If you know me well, you would know that I usually love summer heat and absolutely don’t love winter cold.  But I’ll be honest ya’ll- this summer was rough and I’m actually looking forward to the Fall season!

What is there to look forward to, you may ask?  Well, let’s see!

Can we start with the clothes?!

Boots, skinny jeans, hats, scarves…. you name it.  New Yorkers are great at fall fashion.  It’s that perfect season before winter when the whole city is buttoned up tight in a black pea coat and boots.  It’s a cozy look that continues to exude class and sophistication while you are basically wearing a blanket all day.  Hats are big, especially a nice black felt wide brim… and then there is my fav- the slouchy look that doubles a great way to keep your hair up.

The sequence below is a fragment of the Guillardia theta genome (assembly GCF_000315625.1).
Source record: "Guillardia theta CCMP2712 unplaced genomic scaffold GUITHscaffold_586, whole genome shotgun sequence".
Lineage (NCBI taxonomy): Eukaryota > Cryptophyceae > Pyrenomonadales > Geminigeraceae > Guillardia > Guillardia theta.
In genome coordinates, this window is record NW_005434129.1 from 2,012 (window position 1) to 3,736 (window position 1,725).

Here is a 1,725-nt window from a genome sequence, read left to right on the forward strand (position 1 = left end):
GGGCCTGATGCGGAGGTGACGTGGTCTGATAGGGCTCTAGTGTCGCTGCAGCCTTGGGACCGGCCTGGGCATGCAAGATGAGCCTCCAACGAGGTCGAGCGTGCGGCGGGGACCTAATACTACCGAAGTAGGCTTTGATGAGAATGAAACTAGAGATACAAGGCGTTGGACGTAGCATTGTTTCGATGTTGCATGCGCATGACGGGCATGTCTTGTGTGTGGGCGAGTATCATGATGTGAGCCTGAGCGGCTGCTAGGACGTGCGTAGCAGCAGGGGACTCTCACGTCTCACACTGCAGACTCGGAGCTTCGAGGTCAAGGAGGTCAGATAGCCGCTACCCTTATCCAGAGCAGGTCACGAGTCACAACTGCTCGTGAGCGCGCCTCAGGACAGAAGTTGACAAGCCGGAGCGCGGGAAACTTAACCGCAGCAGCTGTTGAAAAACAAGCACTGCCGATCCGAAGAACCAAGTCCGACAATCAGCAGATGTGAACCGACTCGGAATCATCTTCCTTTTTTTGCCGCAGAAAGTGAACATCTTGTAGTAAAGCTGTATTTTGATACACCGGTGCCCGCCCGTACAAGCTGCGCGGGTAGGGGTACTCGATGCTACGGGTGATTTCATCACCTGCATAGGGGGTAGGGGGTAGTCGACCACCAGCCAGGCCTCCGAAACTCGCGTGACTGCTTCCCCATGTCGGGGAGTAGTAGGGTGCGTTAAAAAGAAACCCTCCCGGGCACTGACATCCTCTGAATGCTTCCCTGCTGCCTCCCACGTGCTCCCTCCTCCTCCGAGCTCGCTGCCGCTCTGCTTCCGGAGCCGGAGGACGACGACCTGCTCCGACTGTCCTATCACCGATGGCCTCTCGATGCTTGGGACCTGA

Oh, and scarves!  I think everyone wears a scarf in NYC in the fall.  But not the same old warm water resistant scarves… I mean the pretty accent scarves that yes, can break the wind and add a slight layer or warmth on a brisk day.  But basically they are the outfit.  You can pretty much wear the same jeans, books, and black shirt every day– just dress it up and change the look with a different scarf each day and who would know?  Then, as winter begins to edge in- those beautiful infinity wrap scarves can double as a sweater before you actually out on another layer.

From the ground up (think Han Solo in the original Star Wars Trilogy), knee high leather boots (classic black or brown are the most popular) over every wash of skinny jean you can imagine and you have the New York fall season fashion staple.    Don’t feel like jeans today? That’s cool- tuck a pair of leggings into those boots and you are set to go.  wanderer-2-of-3